Go Down

Topic: Warning to users of some vendors LCD keypad shields. (Read 89 times) previous topic - next topic

bperrybap

twallace51,
All of this information is already in this thread.
In fact nearly all of it is in the original post, including a description of
the issue and an attached schematic image.

As was discussed in the thread, the issue with a few of the solutions you are
considering is that they are very difficult to do, particularly your #1 solution.
While better than using a diode, it requires unsoldering and resoldering the LCD
to be able to get to the area where the transistor and resistor are located.
In post #1, I mentioned using the diode solution, not because it was ideal,
but because doing much else required lots of desoldering.

The reason you don't see any discussion of directly wiring d10 to the backlight
is that it is not guaranteed to work. LCD Backlights are typically driven with a transistor
because backlight current needs can vary between LCDs and some can consume more power than than an i/o pin
on a microcontroller can supply supply. 
While some backlights can be driven by an AVR pin directly, some can't.
That is why you typically see the backlight begin driven by a transistor.

This part of your post is incorrect.
Quote

Or a suitable diode can be placed in series between pin D10 and where the 4.7k  resistor attaches to the line to the transistor base.  If the diode's orientation is correct,  it will prevent short circuit of pin D10,  when it is set to OUTPUT and HIGH. In this case however,  you will only be able to turn the backlight ON with pin D10 in INPUT mode,  backlight OFF with pinD10 in OUTPUT mode (either HIGH or LOW).  You will have no intensity control.
Refer to the following corrected schematic - note that the free end of the diode should have been labeled as connected to Arduino pin D10,  rather than labeled with a cryptic BT.

Note: this is the same diode solution I used in the orginal post; however,
the entire point of the diode is to allow controlling the transistor and hence the backlight,
while D10 is always in OUTPUT mode.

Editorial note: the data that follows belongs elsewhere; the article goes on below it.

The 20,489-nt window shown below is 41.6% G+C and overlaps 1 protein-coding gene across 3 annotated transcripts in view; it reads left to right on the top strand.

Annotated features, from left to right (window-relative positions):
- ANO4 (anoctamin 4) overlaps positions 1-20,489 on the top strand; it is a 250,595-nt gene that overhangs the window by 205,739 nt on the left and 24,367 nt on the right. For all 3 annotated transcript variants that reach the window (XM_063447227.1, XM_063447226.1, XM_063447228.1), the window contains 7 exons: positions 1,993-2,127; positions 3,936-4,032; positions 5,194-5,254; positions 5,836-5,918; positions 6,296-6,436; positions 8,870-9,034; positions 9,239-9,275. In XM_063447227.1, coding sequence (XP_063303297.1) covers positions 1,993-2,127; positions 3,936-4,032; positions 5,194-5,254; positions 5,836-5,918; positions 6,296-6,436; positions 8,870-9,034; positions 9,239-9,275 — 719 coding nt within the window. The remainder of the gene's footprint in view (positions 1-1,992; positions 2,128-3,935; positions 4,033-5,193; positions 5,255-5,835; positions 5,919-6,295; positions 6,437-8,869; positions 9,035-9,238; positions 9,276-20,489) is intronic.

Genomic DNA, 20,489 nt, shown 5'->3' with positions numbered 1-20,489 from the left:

With the diode, when D10 is HIGH, the diode blocks it but the pullup on the shield turns on the backlight, when D10 is LOW
it goes through the diode and overrides the pullup and turns off the backlight.
When D10 is used in PWM mode using andlogWrite() you
get dimming/intensity control.
The point of the diode is prevent the short between the D10 being HIGH and ground through the transistor
so that the D10 can be left in OUTPUT mode and driven HIGH or LOW with no issues.

The ideal solution would be to replace the transistor with an FET. Problem solved.
Not only do you get the backlight on by default by the pullup turning on the FET, but
D10 can overfide the pullup to control the gate with no issues of a short,
since there is no current flow into the gate.

But that requires being able to get to the transistor which is usually quite difficult because
it is under the soldered LCD.

There is a s/w only solution that is also mentioned in the original post.
In that solution, there is no modification needed to the board,
you must have D10 in INPUT mode to allow the pullup to turn on the backlight
and then set D10 to OUTPUT and LOW to turn off the backlight.
This work around precludes the use of PWM since that leaves the pin OUTPUT
mode all the time and during the HIGH portions of the PWM signal, there will
be the short through the transistor.

The original post mentions this and reply #1 has the code for the s/w work around.

--- bill




Go Up